We just finished episode 90 of our podcast this week (which you can listen to for FREE at our website, or on iTunes, or on Google Play, or on Stitcher, or on…you get the point!), and while we are very proud of all that we have accomplished so far with our show, we believe that we are just getting started. It has taken us a while to find our groove, and the cool thing is, we’re discovering that the groove is fluid. When you create something, you can do whatever you want with it. It really doesn’t matter because it’s yours. We try to keep our focus on movies, but there will be times when we decide to shoot from the hip and talk about life (I favor those episodes). That could lead us to talking about the great things that are happening for us, or the rough patches we’re going through. We love that the podcast is an outlet for us to give our thoughts not only on the film business, but on our day-to-day lives.
But how do we do this? How does this process work for us?
Well, let me say that while the process is going to be different for everyone, I believe that there are a few core ideas at play here and everyone can and should implement. So, here are some tips I can give you based on my podcasting experience over the past 90 episodes:
I can’t emphasize this one enough. Preparation is key to really anything in life, and as such, it’s vital for anyone wanting to start up and maintain a podcast. Not only do we need to watch movies, but we must then think intentionally about what we have just seen and put those into cogent words. It’s about figuring out how to go deeper. It’s getting under the hood of the car to see what is really working. It’s a relatively simple practice that can be overlooked if you’re not being deliberate about it. It’s easy to try to go off-cuff, but I don’t recommend it, especially in the early stages of your podcast. From my experience, when we don’t prepare enough for our show, it is extremely evident, not only in the overall quality of the episode, but in our enjoyment of recording the episode. You can just tell when something is “off.” That’s not a place you want to be. Thankfully, it is completely avoidable.
Preparation doesn’t have to be rigid. On the contrary, fluid preparation is important to not make it feel like a chore. On our very first episode, we just knew we wanted to introduce ourselves and talk about two things: Star Wars Episode 7 and Jurassic World. That was it. That was our preparation. Could we have gone more in depth on that? Sure. We could have drawn up a diagram, wrote out critical pieces of information we wanted to hit on, but it’s just not something we felt like we needed for our first episode. We had our two movies, and that was that. It was enough to get the ball rolling.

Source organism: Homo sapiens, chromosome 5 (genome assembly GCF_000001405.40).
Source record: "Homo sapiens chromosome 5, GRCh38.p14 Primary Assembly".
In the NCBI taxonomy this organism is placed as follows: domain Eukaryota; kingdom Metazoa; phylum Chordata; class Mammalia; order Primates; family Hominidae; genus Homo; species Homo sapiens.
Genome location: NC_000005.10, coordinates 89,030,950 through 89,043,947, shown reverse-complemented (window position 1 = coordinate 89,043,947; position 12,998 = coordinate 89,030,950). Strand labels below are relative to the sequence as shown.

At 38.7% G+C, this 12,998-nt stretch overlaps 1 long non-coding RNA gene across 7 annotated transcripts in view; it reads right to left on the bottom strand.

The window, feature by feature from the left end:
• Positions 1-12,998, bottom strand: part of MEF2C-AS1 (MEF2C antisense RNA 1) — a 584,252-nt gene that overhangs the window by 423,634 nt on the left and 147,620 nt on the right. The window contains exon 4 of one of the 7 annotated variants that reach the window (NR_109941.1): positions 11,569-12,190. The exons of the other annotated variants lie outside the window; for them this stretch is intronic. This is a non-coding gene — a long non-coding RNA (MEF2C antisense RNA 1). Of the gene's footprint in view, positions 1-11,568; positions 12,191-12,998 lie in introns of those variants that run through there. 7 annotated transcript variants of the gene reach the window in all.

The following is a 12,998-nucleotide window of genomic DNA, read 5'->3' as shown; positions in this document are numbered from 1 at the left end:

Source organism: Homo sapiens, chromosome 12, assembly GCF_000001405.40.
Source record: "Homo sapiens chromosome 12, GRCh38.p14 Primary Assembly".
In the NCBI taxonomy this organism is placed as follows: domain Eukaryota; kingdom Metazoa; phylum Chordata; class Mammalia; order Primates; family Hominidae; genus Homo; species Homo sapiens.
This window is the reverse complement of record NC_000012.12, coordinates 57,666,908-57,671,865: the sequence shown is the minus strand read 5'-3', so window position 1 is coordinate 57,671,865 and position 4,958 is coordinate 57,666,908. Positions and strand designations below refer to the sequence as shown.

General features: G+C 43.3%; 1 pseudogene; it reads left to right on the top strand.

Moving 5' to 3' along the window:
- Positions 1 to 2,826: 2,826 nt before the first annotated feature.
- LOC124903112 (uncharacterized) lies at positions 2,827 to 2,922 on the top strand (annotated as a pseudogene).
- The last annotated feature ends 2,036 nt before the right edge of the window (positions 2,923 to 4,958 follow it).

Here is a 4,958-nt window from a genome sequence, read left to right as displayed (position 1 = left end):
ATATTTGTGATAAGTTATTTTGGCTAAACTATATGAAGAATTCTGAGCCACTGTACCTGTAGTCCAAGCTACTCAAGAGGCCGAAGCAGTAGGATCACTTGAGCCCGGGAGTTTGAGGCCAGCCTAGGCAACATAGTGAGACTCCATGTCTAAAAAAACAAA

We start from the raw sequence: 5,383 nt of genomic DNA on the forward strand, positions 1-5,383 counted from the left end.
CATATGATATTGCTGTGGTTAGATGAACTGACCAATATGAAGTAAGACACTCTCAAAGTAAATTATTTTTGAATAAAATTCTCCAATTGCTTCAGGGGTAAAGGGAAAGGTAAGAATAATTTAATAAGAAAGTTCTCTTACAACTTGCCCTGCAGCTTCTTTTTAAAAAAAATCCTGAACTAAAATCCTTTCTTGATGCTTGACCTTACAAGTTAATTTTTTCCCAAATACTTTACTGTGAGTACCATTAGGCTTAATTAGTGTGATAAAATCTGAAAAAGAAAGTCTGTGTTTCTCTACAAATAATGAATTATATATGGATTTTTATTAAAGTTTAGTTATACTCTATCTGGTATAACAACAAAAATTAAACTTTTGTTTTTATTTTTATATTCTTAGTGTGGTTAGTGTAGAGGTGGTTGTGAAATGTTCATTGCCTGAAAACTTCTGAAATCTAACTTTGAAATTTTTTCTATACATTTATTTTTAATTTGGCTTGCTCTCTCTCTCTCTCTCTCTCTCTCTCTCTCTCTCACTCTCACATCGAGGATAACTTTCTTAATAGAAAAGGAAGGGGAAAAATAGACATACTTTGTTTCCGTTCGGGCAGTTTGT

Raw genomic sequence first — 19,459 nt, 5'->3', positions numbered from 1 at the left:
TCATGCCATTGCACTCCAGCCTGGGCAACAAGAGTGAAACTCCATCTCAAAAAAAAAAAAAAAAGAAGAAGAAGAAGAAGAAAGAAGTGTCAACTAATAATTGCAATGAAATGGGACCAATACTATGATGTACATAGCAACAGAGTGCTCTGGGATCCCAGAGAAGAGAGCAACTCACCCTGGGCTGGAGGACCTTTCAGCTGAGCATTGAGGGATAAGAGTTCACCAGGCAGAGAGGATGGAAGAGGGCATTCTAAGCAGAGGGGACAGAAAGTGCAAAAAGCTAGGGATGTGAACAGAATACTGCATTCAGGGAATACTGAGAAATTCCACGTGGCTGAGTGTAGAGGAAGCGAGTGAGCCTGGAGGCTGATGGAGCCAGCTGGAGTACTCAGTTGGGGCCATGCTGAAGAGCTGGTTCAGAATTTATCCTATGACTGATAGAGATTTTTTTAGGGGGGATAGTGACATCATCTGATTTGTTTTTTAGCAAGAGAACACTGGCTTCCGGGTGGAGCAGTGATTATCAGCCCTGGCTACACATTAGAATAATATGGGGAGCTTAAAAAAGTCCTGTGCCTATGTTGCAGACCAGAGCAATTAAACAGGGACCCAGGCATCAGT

I don’t think that preparation should be exhausting. At least it never has been for me with our podcast. I’ve just chosen to see it as fundamentally necessary for the overall quality of our show and to give me peace of mind. It can be done in as little as 10 minutes for a one hour episode, and it be as concise as writing down three bullet points. I can see a difference when I take just a few minutes to think about what I’m going to say on our episodes. It’s through preparation that we can delve into spontaneity, but without being properly prepared beforehand, the spontaneous moments would never, ever happen.
We have a weekly show, and occasionally we’ll throw in some extra episodes. But for the most part, we know that every Monday, we’ll have a new show. And it’s important to at least know a few days before we record what we’re going to talk about. I started up a Google Document and planned our next 30 episodes, all the way up until the Academy Awards air in March 2018. It took about half an hour and I just started jotting down every topic I could think of. It was fun and it got a lot off my mind regarding all the things I’ve been wanting to tackle on the show.
It’s good to have something like this even if you don’t stick with it. For example, for our 91st episode, we’re going to be talking about something totally different than what I had written down, because something else interests us and things change. But just knowing that we’ve got a plan as a backup is a huge relief of burden and honestly, it allows for more free thinking.